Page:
Goodreads: Mickey Bolitar’s year can’t get much worse. After witnessing his father’s death and sending his mom to rehab, he’s forced to live with his estranged uncle Myron and switch high schools.
A new school comes with new friends and new enemies, and lucky for Mickey, it also comes with a great new girlfriend, Ashley. For a while, it seems like Mickey’s train-wreck of a life is finally improving – until Ashley vanishes without a trace. Unwilling to let another person walk out of his life, Mickey follows Ashley’s trail into a seedy underworld that reveals that this seemingly sweet, shy girl isn’t who she claimed to be. And neither was Mickey’s father. Soon, Mickey learns about a conspiracy so shocking that it makes high school drama seem like a luxury – and leaves him questioning everything about the life he thought he knew.
My mom is a huge fan of Harlan Coben and told me to read this book before she gave it to my nephews. I have never read the Myron Bolitar series this is the spin off to, so I’m sorry I can’t compare the two.
- Mickey: Has lived his life all over the world. The synopsis says other important info.
- Ema: Her real name is Emma, but because she dresses alternative, she goes by Ema (like Emo). She’s also overweight. I’ve noticed that goth/emo kids are almost always overweight in books… Why is this?
- Spoon: Creepy and quirky nerd. His dad is the janitor of the school, so he has a set of keys and helps Mickey with his investigations. To be honest, he kind of gave me school shooter vibes.
- Rachel: Beautiful popular “it” girl, has a crush on Mickey.
- Ashley: Mickey’s missing girlfriend
- Myron: Like I said above, I never read the Myron Bolitar series, but in this book he’s the typical hardly there adult always found in YA.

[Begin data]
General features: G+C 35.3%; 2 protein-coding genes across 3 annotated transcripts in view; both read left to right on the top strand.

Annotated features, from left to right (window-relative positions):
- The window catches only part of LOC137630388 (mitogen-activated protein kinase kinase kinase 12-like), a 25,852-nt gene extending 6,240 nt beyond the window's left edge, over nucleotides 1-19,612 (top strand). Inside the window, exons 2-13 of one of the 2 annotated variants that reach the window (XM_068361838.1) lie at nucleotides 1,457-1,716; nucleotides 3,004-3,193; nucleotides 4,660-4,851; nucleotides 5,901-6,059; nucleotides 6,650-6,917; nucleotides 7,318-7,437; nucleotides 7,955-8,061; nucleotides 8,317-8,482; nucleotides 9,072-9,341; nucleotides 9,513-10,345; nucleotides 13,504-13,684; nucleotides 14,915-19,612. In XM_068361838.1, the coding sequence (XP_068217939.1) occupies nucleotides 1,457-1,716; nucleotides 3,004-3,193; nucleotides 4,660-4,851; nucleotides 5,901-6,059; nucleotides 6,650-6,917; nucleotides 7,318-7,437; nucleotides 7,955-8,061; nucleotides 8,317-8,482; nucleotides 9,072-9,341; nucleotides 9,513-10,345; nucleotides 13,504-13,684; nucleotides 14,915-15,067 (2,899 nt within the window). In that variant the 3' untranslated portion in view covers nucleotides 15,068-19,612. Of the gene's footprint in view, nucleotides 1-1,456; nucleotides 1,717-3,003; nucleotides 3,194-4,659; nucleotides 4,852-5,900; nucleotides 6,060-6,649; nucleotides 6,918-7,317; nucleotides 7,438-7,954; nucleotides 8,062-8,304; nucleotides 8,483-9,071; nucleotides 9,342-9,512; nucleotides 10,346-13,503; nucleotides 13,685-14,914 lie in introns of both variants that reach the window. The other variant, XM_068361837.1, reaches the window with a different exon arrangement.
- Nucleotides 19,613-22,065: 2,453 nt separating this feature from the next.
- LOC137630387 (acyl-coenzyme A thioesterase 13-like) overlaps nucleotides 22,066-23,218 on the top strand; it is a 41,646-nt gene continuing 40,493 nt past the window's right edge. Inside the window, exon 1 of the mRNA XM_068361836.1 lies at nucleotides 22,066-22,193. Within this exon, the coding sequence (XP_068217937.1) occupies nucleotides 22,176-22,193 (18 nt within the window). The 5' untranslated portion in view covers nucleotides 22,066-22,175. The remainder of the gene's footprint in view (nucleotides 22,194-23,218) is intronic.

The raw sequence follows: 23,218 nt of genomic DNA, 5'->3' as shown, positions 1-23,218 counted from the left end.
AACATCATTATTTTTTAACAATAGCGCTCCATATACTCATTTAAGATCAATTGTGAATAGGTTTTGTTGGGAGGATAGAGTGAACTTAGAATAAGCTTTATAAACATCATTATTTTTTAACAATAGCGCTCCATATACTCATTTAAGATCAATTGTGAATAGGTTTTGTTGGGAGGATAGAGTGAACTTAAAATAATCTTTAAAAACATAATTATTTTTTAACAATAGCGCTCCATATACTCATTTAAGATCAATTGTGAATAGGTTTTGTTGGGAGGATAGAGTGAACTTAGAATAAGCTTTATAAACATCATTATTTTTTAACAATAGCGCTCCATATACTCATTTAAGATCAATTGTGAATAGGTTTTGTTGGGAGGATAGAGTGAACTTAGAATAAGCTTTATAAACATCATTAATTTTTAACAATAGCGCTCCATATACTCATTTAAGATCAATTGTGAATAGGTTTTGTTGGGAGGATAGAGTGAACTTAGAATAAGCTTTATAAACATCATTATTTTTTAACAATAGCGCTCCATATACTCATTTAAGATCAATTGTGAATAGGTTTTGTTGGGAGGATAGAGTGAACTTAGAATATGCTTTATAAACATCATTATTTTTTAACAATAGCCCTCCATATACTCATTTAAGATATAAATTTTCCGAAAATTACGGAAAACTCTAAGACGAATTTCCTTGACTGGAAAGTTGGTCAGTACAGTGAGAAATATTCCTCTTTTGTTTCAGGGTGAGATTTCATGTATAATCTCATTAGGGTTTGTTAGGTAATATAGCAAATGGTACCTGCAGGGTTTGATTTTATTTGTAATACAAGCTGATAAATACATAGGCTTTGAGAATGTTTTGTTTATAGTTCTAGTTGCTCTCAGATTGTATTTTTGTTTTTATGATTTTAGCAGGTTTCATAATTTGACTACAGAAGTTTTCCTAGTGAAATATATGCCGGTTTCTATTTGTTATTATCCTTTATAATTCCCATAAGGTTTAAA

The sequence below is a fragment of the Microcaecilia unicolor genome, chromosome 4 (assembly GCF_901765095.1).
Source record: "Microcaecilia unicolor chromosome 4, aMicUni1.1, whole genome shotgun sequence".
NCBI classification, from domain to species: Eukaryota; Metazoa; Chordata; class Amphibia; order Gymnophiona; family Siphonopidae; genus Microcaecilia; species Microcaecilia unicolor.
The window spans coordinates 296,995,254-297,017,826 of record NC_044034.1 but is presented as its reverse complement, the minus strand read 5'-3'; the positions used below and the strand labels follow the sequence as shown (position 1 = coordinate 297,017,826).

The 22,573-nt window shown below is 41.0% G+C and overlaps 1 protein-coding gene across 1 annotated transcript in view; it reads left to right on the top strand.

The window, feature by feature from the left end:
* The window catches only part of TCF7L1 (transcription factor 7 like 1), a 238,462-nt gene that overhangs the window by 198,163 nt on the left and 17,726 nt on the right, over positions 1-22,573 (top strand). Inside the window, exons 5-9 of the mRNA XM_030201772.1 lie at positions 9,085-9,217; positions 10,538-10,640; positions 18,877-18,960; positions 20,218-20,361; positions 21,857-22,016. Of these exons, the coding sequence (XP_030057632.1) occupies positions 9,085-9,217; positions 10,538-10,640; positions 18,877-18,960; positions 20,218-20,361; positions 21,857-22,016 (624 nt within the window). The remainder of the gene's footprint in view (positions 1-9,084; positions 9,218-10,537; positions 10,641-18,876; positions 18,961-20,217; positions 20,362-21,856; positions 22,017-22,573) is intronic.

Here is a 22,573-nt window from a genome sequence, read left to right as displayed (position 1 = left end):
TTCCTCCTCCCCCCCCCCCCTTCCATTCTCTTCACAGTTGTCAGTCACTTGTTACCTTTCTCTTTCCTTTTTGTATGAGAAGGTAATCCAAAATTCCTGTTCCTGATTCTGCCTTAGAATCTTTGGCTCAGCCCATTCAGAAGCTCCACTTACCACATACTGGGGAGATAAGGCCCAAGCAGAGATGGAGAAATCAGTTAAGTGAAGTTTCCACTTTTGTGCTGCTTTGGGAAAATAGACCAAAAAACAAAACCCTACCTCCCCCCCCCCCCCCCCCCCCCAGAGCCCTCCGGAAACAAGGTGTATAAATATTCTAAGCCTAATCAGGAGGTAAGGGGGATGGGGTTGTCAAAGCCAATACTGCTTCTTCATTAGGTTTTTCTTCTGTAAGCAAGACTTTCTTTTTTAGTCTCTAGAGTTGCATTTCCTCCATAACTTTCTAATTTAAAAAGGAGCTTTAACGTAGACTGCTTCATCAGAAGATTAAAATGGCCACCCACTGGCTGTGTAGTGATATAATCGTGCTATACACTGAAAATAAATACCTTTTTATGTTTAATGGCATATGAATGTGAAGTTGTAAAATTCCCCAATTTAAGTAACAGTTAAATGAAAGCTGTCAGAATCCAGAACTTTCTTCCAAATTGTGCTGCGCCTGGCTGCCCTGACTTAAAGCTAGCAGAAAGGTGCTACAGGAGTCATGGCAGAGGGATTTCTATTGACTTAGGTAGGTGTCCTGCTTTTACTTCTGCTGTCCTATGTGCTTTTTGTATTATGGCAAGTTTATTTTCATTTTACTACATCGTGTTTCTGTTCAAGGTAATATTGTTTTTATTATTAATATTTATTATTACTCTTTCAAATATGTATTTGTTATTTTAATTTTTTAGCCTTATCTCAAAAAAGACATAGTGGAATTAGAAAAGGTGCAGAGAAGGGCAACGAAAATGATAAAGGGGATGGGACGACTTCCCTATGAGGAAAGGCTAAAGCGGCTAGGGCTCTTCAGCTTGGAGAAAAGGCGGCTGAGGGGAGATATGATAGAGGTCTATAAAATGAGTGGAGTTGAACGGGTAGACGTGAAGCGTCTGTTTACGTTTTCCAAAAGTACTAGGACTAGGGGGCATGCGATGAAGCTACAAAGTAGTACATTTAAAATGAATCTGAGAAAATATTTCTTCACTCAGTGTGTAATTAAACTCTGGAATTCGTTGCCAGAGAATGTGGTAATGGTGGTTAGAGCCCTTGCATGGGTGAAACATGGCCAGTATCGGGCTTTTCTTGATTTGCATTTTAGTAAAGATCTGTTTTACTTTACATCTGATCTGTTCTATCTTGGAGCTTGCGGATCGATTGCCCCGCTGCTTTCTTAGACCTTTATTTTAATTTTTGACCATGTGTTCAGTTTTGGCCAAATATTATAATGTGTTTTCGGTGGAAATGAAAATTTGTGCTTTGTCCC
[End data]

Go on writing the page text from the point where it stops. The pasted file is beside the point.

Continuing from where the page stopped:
- Bat Lady: Mysterious old lady who told Mickey his father is alive (even though he saw him die) and to find Ashley.
And then there’s some stereotypical high school jock bullies. All the characters are very one-dimensional.
There are two mysteries in this book. 1) What happened to Ashley, and 2) why is The Bat Lady saying Mickey’s dad is still alive? That was enough intrigue for me to push through the unbearably cheesy and often times annoying dialogue between Mickey and his misfit friends. I don’t know if I got used to it, or if it got better as the story progressed, but the dialogue wasn’t as annoying as it was the first part of the book.
The resolve to the mystery regarding Ashley would be something I’d expect from a new adult book (college age/18+), not high school sophomores (15/16 years old). It just felt very unrealistic to me that teenagers in a small down would experience this.
The Bat Lady thing was kind of WTF. It was interesting at first, then the date this book is takes place and WW2 events started to bother me.
I plan on reading the second book sometime before Christmas.